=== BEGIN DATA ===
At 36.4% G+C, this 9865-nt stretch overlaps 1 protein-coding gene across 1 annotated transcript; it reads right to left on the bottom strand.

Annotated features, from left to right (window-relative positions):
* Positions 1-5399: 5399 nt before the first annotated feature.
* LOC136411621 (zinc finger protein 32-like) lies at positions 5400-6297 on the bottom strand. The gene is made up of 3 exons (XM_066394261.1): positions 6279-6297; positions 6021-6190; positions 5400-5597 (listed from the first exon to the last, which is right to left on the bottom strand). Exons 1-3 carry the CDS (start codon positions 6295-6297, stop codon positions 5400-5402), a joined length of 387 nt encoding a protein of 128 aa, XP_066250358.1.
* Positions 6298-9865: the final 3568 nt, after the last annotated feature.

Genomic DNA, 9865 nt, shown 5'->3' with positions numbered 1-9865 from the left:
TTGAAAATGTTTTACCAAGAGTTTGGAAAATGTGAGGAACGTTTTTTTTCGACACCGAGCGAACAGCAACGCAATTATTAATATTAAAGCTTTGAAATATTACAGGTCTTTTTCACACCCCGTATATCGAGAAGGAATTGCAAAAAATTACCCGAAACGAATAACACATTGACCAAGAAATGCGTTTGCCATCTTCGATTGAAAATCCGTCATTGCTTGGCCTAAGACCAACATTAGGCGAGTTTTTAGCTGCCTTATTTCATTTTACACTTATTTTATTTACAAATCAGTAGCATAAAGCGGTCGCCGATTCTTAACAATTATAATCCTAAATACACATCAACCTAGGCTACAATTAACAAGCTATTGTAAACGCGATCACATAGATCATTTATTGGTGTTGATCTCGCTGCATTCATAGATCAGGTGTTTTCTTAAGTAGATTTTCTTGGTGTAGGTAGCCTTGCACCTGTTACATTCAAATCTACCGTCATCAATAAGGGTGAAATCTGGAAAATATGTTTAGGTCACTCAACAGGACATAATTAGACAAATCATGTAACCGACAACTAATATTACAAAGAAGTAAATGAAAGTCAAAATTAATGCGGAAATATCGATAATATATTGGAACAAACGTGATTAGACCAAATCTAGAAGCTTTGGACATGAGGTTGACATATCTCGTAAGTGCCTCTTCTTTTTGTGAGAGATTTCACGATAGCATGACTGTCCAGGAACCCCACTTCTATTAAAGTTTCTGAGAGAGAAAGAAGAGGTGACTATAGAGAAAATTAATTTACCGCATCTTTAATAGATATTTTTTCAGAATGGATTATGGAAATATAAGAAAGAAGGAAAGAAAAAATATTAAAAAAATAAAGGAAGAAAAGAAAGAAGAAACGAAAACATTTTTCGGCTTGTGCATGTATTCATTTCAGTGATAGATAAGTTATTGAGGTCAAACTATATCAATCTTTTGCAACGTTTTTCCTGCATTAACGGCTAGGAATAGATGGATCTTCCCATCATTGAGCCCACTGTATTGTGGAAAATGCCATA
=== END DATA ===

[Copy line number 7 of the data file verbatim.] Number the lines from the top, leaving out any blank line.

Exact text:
TTGAAAATGTTTTACCAAGAGTTTGGAAAATGTGAGGAACGTTTTTTTTCGACACCGAGCGAACAGCAACGCAATTATTAATATTAAAGCTTTGAAATATTACAGGTCTTTTTCACACCCCGTATATCGAGAAGGAATTGCAAAAAATTACCCGAAACGAATAACACATTGACCAAGAAATGCGTTTGCCATCTTCGATTGAAAATCCGTCATTGCTTGGCCTAAGACCAACATTAGGCGAGTTTTTAGCTGCCTTATTTCATTTTACACTTATTTTATTTACAAATCAGTAGCATAAAGCGGTCGCCGATTCTTAACAATTATAATCCTAAATACACATCAACCTAGGCTACAATTAACAAGCTATTGTAAACGCGATCACATAGATCATTTATTGGTGTTGATCTCGCTGCATTCATAGATCAGGTGTTTTCTTAAGTAGATTTTCTTGGTGTAGGTAGCCTTGCACCTGTTACATTCAAATCTACCGTCATCAATAAGGGTGAAATCTGGAAAATATGTTTAGGTCACTCAACAGGACATAATTAGACAAATCATGTAACCGACAACTAATATTACAAAGAAGTAAATGAAAGTCAAAATTAATGCGGAAATATCGATAATATATTGGAACAAACGTGATTAGACCAAATCTAGAAGCTTTGGACATGAGGTTGACATATCTCGTAAGTGCCTCTTCTTTTTGTGAGAGATTTCACGATAGCATGACTGTCCAGGAACCCCACTTCTATTAAAGTTTCTGAGAGAGAAAGAAGAGGTGACTATAGAGAAAATTAATTTACCGCATCTTTAATAGATATTTTTTCAGAATGGATTATGGAAATATAAGAAAGAAGGAAAGAAAAAATATTAAAAAAATAAAGGAAGAAAAGAAAGAAGAAACGAAAACATTTTTCGGCTTGTGCATGTATTCATTTCAGTGATAGATAAGTTATTGAGGTCAAACTATATCAATCTTTTGCAACGTTTTTCCTGCATTAACGGCTAGGAATAGATGGATCTTCCCATCATTGAGCCCACTGTATTGTGGAAAATGCCATA